As winners of the pageant, women are challenged to take on greater responsibility, becoming community leaders fluent in the Navajo language and knowledgeable about their culture and history. The film reveals the importance of cultural preservation, the role of women in continuing dying traditions and the surprising role that a beauty pageant can play.
March 14, 2012
The Human Language Series is made up of three films. We will show the first two,
Discovering the Human Language: “Colorless Green Ideas”
Noam Chomsky asks, “You meet somebody, say, at a bus stop, and you start having a conversation. How do you do it?” How does anyone know what word to say next? Program one is about words, sentences, and something unique to our species: syntax.
Acquiring the Human Language: “Playing the Language Game”
Are children wrong when they say “he drived” and “two gooses?” How does anyone know what a word really means? Do we inherit grammar? Program two is about how children “acquire” language without seeming to be taught.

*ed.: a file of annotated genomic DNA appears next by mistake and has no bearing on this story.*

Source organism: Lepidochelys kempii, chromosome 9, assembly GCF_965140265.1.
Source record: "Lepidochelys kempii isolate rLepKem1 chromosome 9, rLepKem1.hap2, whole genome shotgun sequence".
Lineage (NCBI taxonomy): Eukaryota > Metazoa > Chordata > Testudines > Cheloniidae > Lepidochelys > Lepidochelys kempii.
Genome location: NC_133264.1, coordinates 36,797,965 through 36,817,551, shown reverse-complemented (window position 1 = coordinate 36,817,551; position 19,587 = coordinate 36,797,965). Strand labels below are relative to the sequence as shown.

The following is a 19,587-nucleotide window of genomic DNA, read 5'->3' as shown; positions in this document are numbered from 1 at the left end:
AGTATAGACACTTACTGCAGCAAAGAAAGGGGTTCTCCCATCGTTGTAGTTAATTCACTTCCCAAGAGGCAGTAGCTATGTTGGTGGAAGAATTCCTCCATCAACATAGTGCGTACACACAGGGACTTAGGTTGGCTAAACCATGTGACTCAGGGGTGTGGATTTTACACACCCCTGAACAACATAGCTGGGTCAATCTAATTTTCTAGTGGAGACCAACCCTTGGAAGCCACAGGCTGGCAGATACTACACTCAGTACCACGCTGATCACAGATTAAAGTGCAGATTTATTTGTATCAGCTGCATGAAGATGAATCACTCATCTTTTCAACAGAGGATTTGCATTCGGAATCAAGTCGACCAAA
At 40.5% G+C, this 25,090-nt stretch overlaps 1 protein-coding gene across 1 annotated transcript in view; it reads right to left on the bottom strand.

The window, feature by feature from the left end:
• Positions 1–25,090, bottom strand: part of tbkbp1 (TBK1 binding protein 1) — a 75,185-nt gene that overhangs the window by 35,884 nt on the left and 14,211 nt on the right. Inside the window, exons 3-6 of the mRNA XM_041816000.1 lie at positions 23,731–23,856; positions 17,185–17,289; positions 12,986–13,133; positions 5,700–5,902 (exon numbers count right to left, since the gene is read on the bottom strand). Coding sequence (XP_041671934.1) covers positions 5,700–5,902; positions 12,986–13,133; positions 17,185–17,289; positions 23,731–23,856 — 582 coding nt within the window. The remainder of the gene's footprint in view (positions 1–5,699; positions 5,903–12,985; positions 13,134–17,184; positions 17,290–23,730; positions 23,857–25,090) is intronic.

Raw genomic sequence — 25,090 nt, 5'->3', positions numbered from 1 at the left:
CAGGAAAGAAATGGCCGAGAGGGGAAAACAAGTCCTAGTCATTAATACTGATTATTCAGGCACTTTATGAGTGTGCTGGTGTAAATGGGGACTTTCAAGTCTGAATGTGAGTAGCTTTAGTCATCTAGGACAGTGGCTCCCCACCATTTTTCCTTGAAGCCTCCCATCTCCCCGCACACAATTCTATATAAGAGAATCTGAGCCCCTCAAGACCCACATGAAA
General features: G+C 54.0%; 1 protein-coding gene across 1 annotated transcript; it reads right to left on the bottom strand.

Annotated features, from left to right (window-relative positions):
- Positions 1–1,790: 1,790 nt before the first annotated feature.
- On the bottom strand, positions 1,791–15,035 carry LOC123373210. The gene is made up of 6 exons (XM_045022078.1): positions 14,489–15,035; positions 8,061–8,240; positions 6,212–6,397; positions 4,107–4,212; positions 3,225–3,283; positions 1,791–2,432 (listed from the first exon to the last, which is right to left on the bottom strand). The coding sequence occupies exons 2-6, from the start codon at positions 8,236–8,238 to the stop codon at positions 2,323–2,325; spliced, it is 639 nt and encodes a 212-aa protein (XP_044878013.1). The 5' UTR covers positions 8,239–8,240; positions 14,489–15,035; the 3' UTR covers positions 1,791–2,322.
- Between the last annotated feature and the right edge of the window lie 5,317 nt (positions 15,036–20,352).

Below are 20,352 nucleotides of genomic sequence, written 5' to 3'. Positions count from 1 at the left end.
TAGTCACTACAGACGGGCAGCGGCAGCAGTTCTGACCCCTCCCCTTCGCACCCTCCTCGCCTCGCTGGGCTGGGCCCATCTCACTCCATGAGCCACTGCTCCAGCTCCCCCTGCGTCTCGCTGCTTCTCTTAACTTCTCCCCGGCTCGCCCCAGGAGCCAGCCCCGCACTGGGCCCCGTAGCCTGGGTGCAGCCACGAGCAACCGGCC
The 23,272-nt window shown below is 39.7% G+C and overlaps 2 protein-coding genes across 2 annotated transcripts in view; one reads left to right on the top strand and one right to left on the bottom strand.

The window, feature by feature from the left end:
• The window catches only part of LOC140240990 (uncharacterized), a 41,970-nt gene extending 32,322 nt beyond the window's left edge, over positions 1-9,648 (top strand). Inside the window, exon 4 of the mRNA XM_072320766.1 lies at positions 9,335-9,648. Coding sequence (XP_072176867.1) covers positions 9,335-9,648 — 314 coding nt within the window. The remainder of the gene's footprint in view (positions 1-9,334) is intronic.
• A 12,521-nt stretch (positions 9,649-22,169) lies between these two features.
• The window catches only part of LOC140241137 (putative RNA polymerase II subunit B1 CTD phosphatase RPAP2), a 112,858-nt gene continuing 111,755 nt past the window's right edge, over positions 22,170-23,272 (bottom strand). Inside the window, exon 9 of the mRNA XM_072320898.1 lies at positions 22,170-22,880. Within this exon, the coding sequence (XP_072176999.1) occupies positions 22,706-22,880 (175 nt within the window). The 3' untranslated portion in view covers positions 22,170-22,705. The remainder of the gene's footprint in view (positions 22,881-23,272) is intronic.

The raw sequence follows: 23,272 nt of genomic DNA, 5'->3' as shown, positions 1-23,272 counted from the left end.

February 22, 2012
Scientists estimate that of 7,000 languages in the world, half will be gone by the end of this century. On average, one language disappears every two weeks.
THE LINGUISTS joins David Harrison and Gregory Anderson, scientists racing to document languages on the verge of extinction. David and Greg’s ’round-the-world journey takes them deep into the heart of the cultures, knowledge, and communities at stake.
THE LINGUISTS world premiered at the 2008 Sundance Film Festival. The only film funded by the National Science Foundation ever at Sundance, THE LINGUISTS has since screened at more than thirty festivals worldwide.
February 8, 2012